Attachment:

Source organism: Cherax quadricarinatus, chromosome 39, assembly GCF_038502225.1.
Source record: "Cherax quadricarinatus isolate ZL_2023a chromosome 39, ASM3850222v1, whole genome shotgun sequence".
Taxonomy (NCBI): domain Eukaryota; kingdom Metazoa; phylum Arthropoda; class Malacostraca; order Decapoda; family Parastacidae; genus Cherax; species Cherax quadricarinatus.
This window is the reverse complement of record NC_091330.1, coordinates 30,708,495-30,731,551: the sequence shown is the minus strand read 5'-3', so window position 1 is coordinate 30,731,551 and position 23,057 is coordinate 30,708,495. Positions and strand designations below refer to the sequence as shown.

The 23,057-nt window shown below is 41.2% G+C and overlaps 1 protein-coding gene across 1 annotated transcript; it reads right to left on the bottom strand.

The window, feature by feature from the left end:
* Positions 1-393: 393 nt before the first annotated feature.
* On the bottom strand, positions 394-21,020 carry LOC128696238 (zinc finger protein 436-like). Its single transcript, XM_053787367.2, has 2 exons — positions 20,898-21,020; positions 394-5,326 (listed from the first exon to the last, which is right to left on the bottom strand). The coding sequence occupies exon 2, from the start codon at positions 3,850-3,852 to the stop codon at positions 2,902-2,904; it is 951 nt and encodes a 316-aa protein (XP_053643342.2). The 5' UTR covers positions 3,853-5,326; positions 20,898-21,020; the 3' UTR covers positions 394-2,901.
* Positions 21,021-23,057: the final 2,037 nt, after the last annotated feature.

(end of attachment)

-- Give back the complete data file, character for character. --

Source organism: Cherax quadricarinatus, chromosome 39, assembly GCF_038502225.1.
Source record: "Cherax quadricarinatus isolate ZL_2023a chromosome 39, ASM3850222v1, whole genome shotgun sequence".
Taxonomy (NCBI): domain Eukaryota; kingdom Metazoa; phylum Arthropoda; class Malacostraca; order Decapoda; family Parastacidae; genus Cherax; species Cherax quadricarinatus.
This window is the reverse complement of record NC_091330.1, coordinates 30,708,495-30,731,551: the sequence shown is the minus strand read 5'-3', so window position 1 is coordinate 30,731,551 and position 23,057 is coordinate 30,708,495. Positions and strand designations below refer to the sequence as shown.

The 23,057-nt window shown below is 41.2% G+C and overlaps 1 protein-coding gene across 1 annotated transcript; it reads right to left on the bottom strand.

The window, feature by feature from the left end:
* Positions 1-393: 393 nt before the first annotated feature.
* On the bottom strand, positions 394-21,020 carry LOC128696238 (zinc finger protein 436-like). Its single transcript, XM_053787367.2, has 2 exons — positions 20,898-21,020; positions 394-5,326 (listed from the first exon to the last, which is right to left on the bottom strand). The coding sequence occupies exon 2, from the start codon at positions 3,850-3,852 to the stop codon at positions 2,902-2,904; it is 951 nt and encodes a 316-aa protein (XP_053643342.2). The 5' UTR covers positions 3,853-5,326; positions 20,898-21,020; the 3' UTR covers positions 394-2,901.
* Positions 21,021-23,057: the final 2,037 nt, after the last annotated feature.